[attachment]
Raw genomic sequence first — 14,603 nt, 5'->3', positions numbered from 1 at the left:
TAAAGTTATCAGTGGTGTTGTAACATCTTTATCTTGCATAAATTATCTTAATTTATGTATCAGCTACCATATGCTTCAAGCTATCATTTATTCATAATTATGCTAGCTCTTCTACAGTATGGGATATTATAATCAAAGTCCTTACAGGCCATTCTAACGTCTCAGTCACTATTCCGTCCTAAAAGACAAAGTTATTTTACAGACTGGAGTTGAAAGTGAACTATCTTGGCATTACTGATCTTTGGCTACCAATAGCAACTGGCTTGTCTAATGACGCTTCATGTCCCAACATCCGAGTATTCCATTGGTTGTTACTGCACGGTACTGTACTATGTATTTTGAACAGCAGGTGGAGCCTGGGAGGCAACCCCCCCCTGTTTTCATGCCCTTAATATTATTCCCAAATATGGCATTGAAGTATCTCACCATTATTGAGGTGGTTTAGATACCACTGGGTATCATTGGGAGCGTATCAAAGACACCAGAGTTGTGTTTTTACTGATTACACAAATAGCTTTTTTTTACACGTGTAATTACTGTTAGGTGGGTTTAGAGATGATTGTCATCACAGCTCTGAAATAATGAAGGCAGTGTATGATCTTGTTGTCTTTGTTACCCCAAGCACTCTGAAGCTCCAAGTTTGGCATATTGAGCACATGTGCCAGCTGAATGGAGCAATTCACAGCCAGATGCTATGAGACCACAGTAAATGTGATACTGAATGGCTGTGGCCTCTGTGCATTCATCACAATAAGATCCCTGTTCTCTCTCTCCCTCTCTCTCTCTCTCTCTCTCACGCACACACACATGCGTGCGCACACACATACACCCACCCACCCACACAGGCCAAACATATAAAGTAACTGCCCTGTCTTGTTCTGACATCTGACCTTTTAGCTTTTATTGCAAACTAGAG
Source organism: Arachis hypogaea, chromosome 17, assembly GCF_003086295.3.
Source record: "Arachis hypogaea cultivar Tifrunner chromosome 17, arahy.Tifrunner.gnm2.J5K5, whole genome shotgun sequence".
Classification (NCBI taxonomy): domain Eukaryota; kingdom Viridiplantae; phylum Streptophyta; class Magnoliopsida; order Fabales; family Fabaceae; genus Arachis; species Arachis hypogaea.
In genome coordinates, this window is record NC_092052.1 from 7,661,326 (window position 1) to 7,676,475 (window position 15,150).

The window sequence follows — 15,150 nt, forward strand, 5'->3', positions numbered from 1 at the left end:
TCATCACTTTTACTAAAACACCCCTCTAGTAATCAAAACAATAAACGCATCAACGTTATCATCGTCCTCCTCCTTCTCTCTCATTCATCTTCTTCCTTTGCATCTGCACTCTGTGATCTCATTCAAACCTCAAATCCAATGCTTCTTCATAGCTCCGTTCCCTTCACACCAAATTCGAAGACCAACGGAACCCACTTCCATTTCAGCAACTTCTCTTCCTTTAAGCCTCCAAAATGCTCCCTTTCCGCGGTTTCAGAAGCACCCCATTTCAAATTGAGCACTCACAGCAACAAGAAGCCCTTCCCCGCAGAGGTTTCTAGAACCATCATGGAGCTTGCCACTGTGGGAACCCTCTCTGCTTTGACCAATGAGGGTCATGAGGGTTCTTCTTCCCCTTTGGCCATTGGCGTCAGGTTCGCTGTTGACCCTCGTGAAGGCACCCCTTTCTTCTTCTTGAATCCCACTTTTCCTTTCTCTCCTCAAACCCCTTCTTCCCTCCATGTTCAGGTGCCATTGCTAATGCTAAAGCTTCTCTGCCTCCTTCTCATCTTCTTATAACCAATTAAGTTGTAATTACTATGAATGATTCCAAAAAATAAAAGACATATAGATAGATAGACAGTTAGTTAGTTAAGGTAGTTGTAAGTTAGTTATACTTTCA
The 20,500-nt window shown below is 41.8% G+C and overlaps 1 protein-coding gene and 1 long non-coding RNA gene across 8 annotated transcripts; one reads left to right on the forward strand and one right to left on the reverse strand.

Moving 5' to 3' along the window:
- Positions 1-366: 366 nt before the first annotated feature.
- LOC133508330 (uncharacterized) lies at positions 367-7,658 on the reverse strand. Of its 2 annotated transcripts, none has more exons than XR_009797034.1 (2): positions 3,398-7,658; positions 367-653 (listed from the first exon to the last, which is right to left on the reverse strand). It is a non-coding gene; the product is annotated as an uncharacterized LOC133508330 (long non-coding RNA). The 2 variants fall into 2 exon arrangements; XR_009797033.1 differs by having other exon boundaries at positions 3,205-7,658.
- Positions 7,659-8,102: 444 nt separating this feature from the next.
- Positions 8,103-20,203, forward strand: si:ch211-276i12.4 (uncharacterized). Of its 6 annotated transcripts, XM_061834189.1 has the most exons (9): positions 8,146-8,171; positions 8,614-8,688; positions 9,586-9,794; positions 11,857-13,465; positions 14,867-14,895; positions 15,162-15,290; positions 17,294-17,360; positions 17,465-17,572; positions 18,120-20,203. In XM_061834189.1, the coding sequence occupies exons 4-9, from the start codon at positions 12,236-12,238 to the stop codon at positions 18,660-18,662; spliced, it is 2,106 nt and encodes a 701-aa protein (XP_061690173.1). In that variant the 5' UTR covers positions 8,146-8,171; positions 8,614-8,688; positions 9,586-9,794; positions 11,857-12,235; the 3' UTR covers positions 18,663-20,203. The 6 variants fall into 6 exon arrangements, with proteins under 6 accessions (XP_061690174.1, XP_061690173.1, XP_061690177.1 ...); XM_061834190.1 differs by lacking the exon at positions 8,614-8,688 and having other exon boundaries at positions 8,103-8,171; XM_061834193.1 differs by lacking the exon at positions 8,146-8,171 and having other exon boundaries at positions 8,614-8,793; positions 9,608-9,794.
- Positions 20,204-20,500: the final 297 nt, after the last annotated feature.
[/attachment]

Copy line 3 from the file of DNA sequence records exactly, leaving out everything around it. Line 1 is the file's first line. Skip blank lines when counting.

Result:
Source organism: Arachis hypogaea, chromosome 17, assembly GCF_003086295.3.